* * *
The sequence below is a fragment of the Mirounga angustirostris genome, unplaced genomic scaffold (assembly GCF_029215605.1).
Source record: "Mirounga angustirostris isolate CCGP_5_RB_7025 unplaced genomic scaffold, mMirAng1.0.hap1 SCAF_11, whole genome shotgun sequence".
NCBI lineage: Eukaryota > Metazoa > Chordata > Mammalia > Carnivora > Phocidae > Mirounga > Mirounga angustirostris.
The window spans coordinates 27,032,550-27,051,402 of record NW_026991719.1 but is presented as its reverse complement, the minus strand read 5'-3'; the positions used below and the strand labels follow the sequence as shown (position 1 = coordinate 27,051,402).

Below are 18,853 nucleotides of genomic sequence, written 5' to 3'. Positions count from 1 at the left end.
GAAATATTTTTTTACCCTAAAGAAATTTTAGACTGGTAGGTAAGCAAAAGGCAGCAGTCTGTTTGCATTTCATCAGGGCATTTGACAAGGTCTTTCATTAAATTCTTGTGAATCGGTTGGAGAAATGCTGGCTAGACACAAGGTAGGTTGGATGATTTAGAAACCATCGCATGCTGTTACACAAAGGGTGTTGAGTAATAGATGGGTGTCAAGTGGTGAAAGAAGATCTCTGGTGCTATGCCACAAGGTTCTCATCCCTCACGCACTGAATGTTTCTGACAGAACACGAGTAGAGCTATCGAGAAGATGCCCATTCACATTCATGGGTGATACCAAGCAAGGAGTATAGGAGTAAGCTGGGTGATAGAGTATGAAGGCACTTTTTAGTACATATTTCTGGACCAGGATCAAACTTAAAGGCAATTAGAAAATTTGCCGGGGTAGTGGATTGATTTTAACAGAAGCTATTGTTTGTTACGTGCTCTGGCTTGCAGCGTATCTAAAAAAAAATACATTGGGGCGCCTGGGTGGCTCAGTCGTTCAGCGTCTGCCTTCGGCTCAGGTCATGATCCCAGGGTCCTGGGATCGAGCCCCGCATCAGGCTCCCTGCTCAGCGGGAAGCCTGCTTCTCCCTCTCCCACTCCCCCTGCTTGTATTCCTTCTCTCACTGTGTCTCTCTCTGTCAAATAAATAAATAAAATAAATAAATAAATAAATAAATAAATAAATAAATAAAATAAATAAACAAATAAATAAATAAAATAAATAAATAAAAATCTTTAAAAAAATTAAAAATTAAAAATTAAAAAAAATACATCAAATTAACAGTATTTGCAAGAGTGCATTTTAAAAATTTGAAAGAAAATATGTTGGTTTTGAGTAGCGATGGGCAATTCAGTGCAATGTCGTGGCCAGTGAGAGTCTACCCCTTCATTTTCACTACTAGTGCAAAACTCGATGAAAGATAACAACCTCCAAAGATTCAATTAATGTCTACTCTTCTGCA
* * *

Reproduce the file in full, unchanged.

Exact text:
The sequence below is a fragment of the Mirounga angustirostris genome, unplaced genomic scaffold (assembly GCF_029215605.1).
Source record: "Mirounga angustirostris isolate CCGP_5_RB_7025 unplaced genomic scaffold, mMirAng1.0.hap1 SCAF_11, whole genome shotgun sequence".
NCBI lineage: Eukaryota > Metazoa > Chordata > Mammalia > Carnivora > Phocidae > Mirounga > Mirounga angustirostris.
The window spans coordinates 27,032,550-27,051,402 of record NW_026991719.1 but is presented as its reverse complement, the minus strand read 5'-3'; the positions used below and the strand labels follow the sequence as shown (position 1 = coordinate 27,051,402).

Below are 18,853 nucleotides of genomic sequence, written 5' to 3'. Positions count from 1 at the left end.
GAAATATTTTTTTACCCTAAAGAAATTTTAGACTGGTAGGTAAGCAAAAGGCAGCAGTCTGTTTGCATTTCATCAGGGCATTTGACAAGGTCTTTCATTAAATTCTTGTGAATCGGTTGGAGAAATGCTGGCTAGACACAAGGTAGGTTGGATGATTTAGAAACCATCGCATGCTGTTACACAAAGGGTGTTGAGTAATAGATGGGTGTCAAGTGGTGAAAGAAGATCTCTGGTGCTATGCCACAAGGTTCTCATCCCTCACGCACTGAATGTTTCTGACAGAACACGAGTAGAGCTATCGAGAAGATGCCCATTCACATTCATGGGTGATACCAAGCAAGGAGTATAGGAGTAAGCTGGGTGATAGAGTATGAAGGCACTTTTTAGTACATATTTCTGGACCAGGATCAAACTTAAAGGCAATTAGAAAATTTGCCGGGGTAGTGGATTGATTTTAACAGAAGCTATTGTTTGTTACGTGCTCTGGCTTGCAGCGTATCTAAAAAAAAATACATTGGGGCGCCTGGGTGGCTCAGTCGTTCAGCGTCTGCCTTCGGCTCAGGTCATGATCCCAGGGTCCTGGGATCGAGCCCCGCATCAGGCTCCCTGCTCAGCGGGAAGCCTGCTTCTCCCTCTCCCACTCCCCCTGCTTGTATTCCTTCTCTCACTGTGTCTCTCTCTGTCAAATAAATAAATAAAATAAATAAATAAATAAATAAATAAATAAATAAATAAAATAAATAAACAAATAAATAAATAAAATAAATAAATAAAAATCTTTAAAAAAATTAAAAATTAAAAATTAAAAAAAATACATCAAATTAACAGTATTTGCAAGAGTGCATTTTAAAAATTTGAAAGAAAATATGTTGGTTTTGAGTAGCGATGGGCAATTCAGTGCAATGTCGTGGCCAGTGAGAGTCTACCCCTTCATTTTCACTACTAGTGCAAAACTCGATGAAAGATAACAACCTCCAAAGATTCAATTAATGTCTACTCTTCTGCA